Bianco v SherwinAnnotate this Case
Decided on October 3, 2018 SUPREME COURT OF THE STATE OF NEW YORK Appellate Division, Second Judicial Department
MARK C. DILLON, J.P.
CHERYL E. CHAMBERS
SYLVIA O. HINDS-RADIX
LINDA CHRISTOPHER, JJ.
(Index No. 601321/09)
[*1]Anthony Bianco, etc., respondent,
Steven R. Sherwin, appellant.
Farley, Holohan & Glockner, LLP (Martin Clearwater & Bell LLP, New York, NY [Barbara D. Goldberg], of counsel), for appellant.
Silberstein, Awad & Miklos, P.C., Garden City, NY (Joseph P. Awad of counsel), for respondent.
DECISION & ORDER
In an action to recover damages for medical malpractice, the defendant appeals from (1) an order of the Supreme Court, Nassau County (James P. McCormack, J.), entered October 27, 2015, and (2) a judgment of the same court entered February 22, 2016. The order denied the defendant's motion pursuant to CPLR 4404(a) to set aside a jury verdict in favor of the plaintiff and against the defendant and for judgment as a matter of law dismissing the complaint or, in the alternative, to set aside the verdict as contrary to the weight of the evidence and for a new trial on the issue of liability or for a new trial on the issue of damages unless the plaintiff stipulated to a reduction in the damages award. The judgment, upon the jury verdict, and upon the order, is in favor of the plaintiff and against the defendant in the principal sum of $1,750,000.
ORDERED that the appeal from the order is dismissed; and it is further,
ORDERED that the judgment is affirmed; and it is further,
ORDERED that one bill of costs is awarded to the plaintiff.
The appeal from the order must be dismissed because the right of direct appeal therefrom terminated with the entry of the judgment in the action (see Matter of Aho, 39 NY2d 241, 248). The issues raised on the appeal from the order are brought up for review and have been considered on the appeal from the judgment (see CPLR 5501[a]; Matter of Aho, 39 NY2d at 248).
The plaintiff, an infant, by his mother and natural guardian, commenced this medical malpractice action alleging that the defendant obstetrician improperly used vacuum extraction to deliver the plaintiff. As a result, the plaintiff allegedly sustained brain injuries which caused permanent neurocognitive deficits. The matter proceeded to trial and the jury rendered a verdict in favor of the plaintiff and against the defendant. The defendant thereafter moved pursuant to CPLR 4404(a) to set aside the verdict and for judgment as a matter of law dismissing the complaint or, in the alternative, to set aside the verdict as contrary to the weight of the evidence and for a new trial on the issue of liability or for a new trial on the issue of damages unless the plaintiff stipulated to a [*2]reduction in the damages award. The Supreme Court denied the motion, and entered judgment in favor of the plaintiff and against the defendant in the principal sum of $1,750,000. The defendant appeals.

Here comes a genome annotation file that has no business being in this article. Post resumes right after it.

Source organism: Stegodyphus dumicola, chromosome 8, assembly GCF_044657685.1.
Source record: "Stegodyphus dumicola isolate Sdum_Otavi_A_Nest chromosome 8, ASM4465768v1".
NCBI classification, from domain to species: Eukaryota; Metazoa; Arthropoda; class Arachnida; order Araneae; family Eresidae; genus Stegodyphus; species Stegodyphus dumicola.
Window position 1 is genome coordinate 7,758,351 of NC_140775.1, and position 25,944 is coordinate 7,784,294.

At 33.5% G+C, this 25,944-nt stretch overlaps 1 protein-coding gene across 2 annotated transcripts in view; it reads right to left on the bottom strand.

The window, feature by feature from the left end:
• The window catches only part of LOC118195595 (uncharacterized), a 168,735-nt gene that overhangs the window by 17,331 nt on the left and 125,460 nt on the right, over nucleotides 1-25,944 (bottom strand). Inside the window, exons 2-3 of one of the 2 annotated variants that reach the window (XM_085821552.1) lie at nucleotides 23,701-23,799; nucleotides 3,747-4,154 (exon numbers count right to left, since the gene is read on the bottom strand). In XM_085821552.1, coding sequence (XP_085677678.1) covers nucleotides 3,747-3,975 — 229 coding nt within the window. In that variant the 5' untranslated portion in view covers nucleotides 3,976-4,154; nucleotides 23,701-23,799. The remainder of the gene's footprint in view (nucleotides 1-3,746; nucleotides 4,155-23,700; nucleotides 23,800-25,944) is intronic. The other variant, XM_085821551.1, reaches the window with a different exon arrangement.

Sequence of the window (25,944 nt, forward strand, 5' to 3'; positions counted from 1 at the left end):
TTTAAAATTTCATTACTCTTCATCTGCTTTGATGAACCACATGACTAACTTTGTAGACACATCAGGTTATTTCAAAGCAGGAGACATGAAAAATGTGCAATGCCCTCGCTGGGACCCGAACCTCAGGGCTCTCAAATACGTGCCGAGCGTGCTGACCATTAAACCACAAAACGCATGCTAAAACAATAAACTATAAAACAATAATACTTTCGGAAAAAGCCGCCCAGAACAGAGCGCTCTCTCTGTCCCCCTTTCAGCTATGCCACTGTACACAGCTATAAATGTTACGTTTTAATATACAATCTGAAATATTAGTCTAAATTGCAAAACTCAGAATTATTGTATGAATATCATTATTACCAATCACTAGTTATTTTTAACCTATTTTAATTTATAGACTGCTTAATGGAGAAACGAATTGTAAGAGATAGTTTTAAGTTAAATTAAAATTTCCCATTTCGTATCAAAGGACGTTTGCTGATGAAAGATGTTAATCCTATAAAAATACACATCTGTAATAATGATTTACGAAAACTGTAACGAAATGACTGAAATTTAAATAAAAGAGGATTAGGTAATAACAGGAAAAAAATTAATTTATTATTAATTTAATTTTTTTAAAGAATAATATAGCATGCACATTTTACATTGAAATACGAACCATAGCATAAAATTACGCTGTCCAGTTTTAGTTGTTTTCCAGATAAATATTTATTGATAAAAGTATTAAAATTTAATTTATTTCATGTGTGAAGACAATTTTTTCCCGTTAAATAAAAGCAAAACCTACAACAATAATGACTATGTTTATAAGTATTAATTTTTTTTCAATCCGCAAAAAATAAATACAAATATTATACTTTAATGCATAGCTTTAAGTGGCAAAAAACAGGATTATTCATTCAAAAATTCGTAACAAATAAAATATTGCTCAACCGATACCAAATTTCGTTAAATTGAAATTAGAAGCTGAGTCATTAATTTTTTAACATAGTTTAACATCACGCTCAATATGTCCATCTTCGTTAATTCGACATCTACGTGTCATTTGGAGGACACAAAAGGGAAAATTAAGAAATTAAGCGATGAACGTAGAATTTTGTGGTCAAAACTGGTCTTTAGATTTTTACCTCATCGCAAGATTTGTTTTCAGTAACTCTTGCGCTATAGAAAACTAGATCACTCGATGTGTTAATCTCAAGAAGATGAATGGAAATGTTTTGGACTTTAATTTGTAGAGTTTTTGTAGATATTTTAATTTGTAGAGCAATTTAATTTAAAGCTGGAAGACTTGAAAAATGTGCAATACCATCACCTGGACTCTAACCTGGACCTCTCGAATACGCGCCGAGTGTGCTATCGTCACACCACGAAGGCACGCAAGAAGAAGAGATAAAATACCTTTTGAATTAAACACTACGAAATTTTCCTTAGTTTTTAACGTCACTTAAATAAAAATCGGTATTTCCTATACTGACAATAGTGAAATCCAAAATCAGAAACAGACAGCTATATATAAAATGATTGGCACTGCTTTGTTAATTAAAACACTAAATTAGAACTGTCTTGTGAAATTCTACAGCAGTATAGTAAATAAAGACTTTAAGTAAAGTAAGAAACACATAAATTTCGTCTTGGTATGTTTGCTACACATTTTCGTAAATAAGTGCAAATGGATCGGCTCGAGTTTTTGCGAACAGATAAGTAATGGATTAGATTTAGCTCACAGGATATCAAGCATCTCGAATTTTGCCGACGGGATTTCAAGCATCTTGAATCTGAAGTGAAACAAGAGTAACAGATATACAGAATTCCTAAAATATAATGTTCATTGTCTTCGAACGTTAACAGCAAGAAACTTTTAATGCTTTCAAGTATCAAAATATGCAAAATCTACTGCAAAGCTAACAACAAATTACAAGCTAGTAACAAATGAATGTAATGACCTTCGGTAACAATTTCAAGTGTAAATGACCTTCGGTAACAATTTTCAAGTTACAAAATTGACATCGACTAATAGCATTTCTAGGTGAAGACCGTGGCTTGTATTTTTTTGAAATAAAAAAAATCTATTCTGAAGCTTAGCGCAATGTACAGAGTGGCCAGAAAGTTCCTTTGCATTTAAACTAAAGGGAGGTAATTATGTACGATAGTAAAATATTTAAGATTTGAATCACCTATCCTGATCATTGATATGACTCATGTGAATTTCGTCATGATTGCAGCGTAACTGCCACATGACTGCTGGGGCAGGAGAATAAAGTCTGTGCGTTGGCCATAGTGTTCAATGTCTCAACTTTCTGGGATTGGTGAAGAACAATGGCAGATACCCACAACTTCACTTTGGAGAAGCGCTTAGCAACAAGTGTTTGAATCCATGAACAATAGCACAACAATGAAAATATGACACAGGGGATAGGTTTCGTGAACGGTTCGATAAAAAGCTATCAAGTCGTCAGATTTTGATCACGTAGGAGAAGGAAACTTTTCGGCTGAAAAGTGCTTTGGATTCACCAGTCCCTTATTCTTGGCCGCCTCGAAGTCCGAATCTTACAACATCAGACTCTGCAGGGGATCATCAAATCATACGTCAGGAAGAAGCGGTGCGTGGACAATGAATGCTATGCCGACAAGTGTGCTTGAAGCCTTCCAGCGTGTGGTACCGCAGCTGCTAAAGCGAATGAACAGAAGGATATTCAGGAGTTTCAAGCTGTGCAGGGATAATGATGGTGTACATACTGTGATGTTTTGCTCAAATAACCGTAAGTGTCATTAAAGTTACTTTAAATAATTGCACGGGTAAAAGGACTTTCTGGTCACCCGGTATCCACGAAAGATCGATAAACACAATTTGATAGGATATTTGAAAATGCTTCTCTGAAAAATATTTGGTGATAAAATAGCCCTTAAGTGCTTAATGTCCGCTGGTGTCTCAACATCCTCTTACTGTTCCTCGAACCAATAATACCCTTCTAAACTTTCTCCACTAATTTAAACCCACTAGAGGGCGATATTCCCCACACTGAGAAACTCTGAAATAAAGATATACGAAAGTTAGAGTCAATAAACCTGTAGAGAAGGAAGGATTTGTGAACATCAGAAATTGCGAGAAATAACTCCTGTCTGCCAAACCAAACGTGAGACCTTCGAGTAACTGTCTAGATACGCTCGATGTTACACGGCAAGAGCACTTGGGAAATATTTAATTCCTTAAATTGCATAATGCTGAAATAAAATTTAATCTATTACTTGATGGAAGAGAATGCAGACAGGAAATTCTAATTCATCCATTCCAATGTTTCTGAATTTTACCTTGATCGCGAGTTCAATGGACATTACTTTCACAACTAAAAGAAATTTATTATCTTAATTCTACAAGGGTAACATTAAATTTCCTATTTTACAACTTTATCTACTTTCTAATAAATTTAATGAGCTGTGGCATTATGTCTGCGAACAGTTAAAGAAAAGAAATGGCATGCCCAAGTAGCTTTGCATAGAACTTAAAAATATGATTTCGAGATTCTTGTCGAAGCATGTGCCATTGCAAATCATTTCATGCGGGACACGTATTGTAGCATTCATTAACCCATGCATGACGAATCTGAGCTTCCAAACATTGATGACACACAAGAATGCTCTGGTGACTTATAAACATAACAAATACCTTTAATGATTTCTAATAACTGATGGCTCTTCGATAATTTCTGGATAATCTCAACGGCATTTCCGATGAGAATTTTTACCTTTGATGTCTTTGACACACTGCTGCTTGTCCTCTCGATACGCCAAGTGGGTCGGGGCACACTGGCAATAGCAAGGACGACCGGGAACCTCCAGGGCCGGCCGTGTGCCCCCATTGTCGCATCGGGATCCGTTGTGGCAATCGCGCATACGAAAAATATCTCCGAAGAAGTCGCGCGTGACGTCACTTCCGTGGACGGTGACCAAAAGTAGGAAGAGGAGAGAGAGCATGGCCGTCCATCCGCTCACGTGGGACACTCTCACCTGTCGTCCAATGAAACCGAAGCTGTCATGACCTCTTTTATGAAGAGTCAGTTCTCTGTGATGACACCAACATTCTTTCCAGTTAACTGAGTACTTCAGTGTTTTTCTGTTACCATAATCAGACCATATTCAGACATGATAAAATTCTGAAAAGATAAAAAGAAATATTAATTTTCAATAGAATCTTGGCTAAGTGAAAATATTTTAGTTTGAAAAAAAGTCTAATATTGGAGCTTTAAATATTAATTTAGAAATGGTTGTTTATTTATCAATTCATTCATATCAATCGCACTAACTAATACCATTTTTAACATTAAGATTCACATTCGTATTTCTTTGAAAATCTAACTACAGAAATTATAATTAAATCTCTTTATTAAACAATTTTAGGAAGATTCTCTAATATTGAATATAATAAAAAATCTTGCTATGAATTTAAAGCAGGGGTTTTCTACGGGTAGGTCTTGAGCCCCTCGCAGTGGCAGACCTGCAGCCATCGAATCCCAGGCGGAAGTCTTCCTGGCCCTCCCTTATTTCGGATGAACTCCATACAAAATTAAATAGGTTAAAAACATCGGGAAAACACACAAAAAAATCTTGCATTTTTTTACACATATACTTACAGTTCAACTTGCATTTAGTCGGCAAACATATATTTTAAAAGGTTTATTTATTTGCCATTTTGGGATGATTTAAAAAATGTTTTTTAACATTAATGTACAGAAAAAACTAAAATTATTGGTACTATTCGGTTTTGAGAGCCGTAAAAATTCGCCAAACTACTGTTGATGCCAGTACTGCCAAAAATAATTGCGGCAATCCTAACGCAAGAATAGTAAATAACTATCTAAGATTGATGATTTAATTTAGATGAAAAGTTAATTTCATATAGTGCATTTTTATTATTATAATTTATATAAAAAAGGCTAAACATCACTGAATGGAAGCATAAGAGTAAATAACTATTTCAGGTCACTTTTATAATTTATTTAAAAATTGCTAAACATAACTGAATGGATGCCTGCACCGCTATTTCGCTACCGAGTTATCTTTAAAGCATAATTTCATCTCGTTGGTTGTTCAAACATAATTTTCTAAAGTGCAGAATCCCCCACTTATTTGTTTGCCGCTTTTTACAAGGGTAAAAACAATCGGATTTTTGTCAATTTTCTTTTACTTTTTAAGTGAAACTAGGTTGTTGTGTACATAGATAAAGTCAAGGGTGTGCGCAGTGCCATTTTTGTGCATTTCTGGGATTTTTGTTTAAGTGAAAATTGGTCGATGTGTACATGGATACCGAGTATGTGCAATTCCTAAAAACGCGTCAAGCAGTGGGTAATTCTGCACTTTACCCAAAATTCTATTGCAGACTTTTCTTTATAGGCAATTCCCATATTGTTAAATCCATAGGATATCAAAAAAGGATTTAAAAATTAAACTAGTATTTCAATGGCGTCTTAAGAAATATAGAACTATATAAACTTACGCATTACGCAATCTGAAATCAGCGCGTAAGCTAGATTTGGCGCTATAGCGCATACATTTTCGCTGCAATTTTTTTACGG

" A motion for judgment as a matter of law pursuant to CPLR . . . 4404 may be granted only when the trial court determines that, upon the evidence presented, there is no valid line of reasoning and permissible inferences which could possibly lead rational persons to the conclusion reached by the jury upon the evidence presented at trial, and no rational process by which the jury could find in favor of the nonmoving party'" (Messina v Staten Is. Univ. Hosp., 121 AD3d 867, 867, quoting Tapia v Dattco, Inc., 32 AD3d 842, 844; see Gaspard v Aronoff, 153 AD3d 795, 796). Similarly, a jury verdict may not be set aside "as against the weight of the evidence unless the evidence so preponderate[d] in favor of the [moving party] that it could not have been reached on any fair interpretation of the evidence'" (Killon v Parrotta, 28 NY3d 101, 107, quoting Lolik v Big V Supermarkets, 86 NY2d 744, 746; see Gaspard v Aronoff, 153 AD3d at 796; Messina v Staten Is. Univ. Hosp., 121 AD3d at 868). " [T]he discretionary power to set aside a jury verdict and order a new trial must be exercised with considerable caution, for in the absence of indications that substantial justice has not been done, a successful litigant is entitled to the benefits of a favorable jury verdict'" (Nikollbibaj v City of New York, 106 AD3d 789, 790-791, quoting Nicastro v Park, 113 AD2d 129, 133).